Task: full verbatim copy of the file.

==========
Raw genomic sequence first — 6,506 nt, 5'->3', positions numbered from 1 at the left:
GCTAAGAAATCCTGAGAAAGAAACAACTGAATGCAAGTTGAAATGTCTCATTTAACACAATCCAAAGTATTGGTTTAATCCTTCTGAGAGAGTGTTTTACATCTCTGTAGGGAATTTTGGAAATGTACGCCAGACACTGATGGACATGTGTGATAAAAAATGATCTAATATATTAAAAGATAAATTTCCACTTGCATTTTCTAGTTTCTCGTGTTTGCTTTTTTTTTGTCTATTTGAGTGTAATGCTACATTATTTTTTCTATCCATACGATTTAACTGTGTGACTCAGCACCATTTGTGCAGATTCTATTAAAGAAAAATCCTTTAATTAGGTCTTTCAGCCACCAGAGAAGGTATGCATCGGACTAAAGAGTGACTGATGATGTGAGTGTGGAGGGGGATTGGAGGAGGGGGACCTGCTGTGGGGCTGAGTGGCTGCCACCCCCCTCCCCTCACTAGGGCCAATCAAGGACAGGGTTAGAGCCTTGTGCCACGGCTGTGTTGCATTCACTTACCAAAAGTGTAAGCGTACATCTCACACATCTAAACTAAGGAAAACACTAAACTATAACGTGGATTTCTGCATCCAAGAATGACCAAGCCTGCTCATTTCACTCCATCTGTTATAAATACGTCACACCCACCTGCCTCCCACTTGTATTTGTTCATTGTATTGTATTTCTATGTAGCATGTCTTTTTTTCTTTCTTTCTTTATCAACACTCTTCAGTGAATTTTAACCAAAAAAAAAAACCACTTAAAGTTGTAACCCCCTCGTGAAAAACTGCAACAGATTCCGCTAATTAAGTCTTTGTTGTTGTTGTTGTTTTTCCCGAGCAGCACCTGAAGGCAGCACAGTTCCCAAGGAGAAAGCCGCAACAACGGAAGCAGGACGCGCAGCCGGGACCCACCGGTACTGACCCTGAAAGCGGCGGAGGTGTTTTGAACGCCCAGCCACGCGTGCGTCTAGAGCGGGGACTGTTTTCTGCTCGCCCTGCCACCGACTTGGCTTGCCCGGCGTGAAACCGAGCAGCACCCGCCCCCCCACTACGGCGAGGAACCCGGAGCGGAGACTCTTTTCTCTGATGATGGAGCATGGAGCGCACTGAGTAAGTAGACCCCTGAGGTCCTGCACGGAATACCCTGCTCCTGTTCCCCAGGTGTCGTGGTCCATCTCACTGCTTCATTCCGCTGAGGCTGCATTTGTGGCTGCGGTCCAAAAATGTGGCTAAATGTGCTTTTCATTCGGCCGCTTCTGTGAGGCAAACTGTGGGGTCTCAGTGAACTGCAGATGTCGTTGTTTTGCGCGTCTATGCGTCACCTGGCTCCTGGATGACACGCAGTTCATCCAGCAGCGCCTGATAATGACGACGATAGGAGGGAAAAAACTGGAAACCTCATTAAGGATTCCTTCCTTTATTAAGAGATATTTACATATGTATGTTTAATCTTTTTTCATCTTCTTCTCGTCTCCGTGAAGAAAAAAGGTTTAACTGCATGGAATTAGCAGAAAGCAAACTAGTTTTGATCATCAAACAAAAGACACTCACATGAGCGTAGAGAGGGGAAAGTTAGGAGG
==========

Raw genomic sequence first — 6,506 nt, 5'->3', positions numbered from 1 at the left:
GCTAAGAAATCCTGAGAAAGAAACAACTGAATGCAAGTTGAAATGTCTCATTTAACACAATCCAAAGTATTGGTTTAATCCTTCTGAGAGAGTGTTTTACATCTCTGTAGGGAATTTTGGAAATGTACGCCAGACACTGATGGACATGTGTGATAAAAAATGATCTAATATATTAAAAGATAAATTTCCACTTGCATTTTCTAGTTTCTCGTGTTTGCTTTTTTTTTGTCTATTTGAGTGTAATGCTACATTATTTTTTCTATCCATACGATTTAACTGTGTGACTCAGCACCATTTGTGCAGATTCTATTAAAGAAAAATCCTTTAATTAGGTCTTTCAGCCACCAGAGAAGGTATGCATCGGACTAAAGAGTGACTGATGATGTGAGTGTGGAGGGGGATTGGAGGAGGGGGACCTGCTGTGGGGCTGAGTGGCTGCCACCCCCCTCCCCTCACTAGGGCCAATCAAGGACAGGGTTAGAGCCTTGTGCCACGGCTGTGTTGCATTCACTTACCAAAAGTGTAAGCGTACATCTCACACATCTAAACTAAGGAAAACACTAAACTATAACGTGGATTTCTGCATCCAAGAATGACCAAGCCTGCTCATTTCACTCCATCTGTTATAAATACGTCACACCCACCTGCCTCCCACTTGTATTTGTTCATTGTATTGTATTTCTATGTAGCATGTCTTTTTTTCTTTCTTTCTTTATCAACACTCTTCAGTGAATTTTAACCAAAAAAAAAAACCACTTAAAGTTGTAACCCCCTCGTGAAAAACTGCAACAGATTCCGCTAATTAAGTCTTTGTTGTTGTTGTTGTTTTTCCCGAGCAGCACCTGAAGGCAGCACAGTTCCCAAGGAGAAAGCCGCAACAACGGAAGCAGGACGCGCAGCCGGGACCCACCGGTACTGACCCTGAAAGCGGCGGAGGTGTTTTGAACGCCCAGCCACGCGTGCGTCTAGAGCGGGGACTGTTTTCTGCTCGCCCTGCCACCGACTTGGCTTGCCCGGCGTGAAACCGAGCAGCACCCGCCCCCCCACTACGGCGAGGAACCCGGAGCGGAGACTCTTTTCTCTGATGATGGAGCATGGAGCGCACTGAGTAAGTAGACCCCTGAGGTCCTGCACGGAATACCCTGCTCCTGTTCCCCAGGTGTCGTGGTCCATCTCACTGCTTCATTCCGCTGAGGCTGCATTTGTGGCTGCGGTCCAAAAATGTGGCTAAATGTGCTTTTCATTCGGCCGCTTCTGTGAGGCAAACTGTGGGGTCTCAGTGAACTGCAGATGTCGTTGTTTTGCGCGTCTATGCGTCACCTGGCTCCTGGATGACACGCAGTTCATCCAGCAGCGCCTGATAATGACGACGATAGGAGGGAAAAAACTGGAAACCTCATTAAGGATTCCTTCCTTTATTAAGAGATATTTACATATGTATGTTTAATCTTTTTTCATCTTCTTCTCGTCTCCGTGAAGAAAAAAGGTTTAACTGCATGGAATTAGCAGAAAGCAAACTAGTTTTGATCATCAAACAAAAGACACTCACATGAGCGTAGAGAGGGGAAAGTTAGGAGG